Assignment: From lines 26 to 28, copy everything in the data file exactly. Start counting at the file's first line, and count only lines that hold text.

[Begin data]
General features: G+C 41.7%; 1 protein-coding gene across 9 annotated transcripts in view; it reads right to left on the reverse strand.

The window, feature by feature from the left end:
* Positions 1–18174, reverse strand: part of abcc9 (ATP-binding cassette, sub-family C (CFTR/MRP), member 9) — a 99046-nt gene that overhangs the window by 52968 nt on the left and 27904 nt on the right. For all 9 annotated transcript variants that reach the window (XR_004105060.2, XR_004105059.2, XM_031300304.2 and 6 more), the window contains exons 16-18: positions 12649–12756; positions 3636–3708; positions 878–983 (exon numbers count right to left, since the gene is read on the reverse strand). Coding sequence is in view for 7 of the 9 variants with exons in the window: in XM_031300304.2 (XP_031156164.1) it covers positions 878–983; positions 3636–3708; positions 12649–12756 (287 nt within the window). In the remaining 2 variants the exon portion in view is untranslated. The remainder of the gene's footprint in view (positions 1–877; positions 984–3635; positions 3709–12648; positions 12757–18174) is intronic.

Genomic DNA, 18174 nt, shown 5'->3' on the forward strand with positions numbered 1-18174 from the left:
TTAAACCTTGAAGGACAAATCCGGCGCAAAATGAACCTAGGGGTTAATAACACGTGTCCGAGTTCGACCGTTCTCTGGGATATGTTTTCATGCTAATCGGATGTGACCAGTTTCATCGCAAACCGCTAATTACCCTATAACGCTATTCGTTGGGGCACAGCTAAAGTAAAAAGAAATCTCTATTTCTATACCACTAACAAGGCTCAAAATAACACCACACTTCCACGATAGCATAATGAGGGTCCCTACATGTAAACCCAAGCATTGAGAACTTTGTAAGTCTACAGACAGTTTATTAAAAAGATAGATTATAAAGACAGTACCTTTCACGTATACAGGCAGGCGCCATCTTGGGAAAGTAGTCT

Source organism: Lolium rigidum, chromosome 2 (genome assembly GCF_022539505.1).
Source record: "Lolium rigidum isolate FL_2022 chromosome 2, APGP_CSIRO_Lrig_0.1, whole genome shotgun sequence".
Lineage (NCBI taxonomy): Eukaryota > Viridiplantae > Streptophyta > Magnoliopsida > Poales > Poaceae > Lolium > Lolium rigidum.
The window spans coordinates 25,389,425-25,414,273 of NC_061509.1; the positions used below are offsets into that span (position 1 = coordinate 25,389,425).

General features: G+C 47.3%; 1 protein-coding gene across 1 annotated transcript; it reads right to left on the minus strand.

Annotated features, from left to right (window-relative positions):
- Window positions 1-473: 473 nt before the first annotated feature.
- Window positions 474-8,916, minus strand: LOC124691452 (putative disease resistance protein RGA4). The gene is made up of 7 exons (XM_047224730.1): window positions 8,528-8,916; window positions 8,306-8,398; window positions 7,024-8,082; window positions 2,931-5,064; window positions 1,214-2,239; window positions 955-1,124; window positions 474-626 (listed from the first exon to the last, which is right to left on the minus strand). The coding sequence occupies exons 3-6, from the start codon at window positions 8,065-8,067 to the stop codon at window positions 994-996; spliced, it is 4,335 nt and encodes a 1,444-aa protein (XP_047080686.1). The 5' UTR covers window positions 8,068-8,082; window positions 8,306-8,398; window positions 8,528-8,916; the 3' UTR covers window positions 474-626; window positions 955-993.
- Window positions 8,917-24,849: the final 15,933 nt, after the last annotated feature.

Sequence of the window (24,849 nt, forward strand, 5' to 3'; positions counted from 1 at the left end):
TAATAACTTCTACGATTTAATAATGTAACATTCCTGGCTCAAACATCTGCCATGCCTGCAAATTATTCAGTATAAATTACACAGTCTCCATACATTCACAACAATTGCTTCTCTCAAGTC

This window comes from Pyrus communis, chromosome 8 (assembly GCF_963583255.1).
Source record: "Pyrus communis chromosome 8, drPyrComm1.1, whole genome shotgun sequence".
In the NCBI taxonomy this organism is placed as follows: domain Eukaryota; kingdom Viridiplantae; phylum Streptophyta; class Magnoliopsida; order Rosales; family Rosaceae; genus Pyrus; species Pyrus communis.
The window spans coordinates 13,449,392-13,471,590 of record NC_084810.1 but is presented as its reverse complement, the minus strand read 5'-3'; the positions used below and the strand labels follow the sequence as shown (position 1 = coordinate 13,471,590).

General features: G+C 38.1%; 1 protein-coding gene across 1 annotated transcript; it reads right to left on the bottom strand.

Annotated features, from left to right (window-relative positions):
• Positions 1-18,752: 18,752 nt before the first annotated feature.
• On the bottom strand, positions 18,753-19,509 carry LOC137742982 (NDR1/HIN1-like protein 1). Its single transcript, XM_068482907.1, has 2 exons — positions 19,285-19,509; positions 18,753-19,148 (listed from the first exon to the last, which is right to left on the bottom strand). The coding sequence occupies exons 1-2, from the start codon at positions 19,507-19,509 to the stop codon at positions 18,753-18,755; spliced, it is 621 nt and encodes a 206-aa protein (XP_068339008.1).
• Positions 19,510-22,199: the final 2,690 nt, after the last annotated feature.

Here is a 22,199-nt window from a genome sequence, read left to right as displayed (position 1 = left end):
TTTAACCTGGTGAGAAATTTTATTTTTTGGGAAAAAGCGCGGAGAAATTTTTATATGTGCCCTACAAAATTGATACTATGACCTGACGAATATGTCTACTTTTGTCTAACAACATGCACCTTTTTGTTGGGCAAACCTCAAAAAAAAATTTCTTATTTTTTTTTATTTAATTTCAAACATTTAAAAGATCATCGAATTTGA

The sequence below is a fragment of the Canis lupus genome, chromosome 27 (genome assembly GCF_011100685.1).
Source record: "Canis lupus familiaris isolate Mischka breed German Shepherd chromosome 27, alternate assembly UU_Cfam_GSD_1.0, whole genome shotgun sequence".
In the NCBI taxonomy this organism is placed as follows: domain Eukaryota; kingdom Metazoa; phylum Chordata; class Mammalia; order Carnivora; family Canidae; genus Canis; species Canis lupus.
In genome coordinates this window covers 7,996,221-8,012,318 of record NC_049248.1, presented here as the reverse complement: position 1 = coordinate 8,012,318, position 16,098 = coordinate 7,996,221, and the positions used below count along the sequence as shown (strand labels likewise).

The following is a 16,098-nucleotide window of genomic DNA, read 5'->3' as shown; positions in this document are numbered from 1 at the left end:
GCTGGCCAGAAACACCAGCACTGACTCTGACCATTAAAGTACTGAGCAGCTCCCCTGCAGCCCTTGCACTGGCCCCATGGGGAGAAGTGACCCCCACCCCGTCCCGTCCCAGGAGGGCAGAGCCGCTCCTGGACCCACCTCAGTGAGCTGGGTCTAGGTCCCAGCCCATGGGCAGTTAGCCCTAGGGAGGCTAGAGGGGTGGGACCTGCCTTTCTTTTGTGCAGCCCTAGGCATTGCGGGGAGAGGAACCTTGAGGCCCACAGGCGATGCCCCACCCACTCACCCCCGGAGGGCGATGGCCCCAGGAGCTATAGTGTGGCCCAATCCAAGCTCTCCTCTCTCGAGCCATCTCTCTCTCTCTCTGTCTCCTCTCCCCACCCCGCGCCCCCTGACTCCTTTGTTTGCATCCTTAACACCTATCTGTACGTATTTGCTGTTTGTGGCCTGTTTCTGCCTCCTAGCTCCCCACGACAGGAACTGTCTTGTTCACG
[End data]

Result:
Here is a 22,199-nt window from a genome sequence, read left to right as displayed (position 1 = left end):
TTTAACCTGGTGAGAAATTTTATTTTTTGGGAAAAAGCGCGGAGAAATTTTTATATGTGCCCTACAAAATTGATACTATGACCTGACGAATATGTCTACTTTTGTCTAACAACATGCACCTTTTTGTTGGGCAAACCTCAAAAAAAAATTTCTTATTTTTTTTTATTTAATTTCAAACATTTAAAAGATCATCGAATTTGA

The sequence below is a fragment of the Canis lupus genome, chromosome 27 (genome assembly GCF_011100685.1).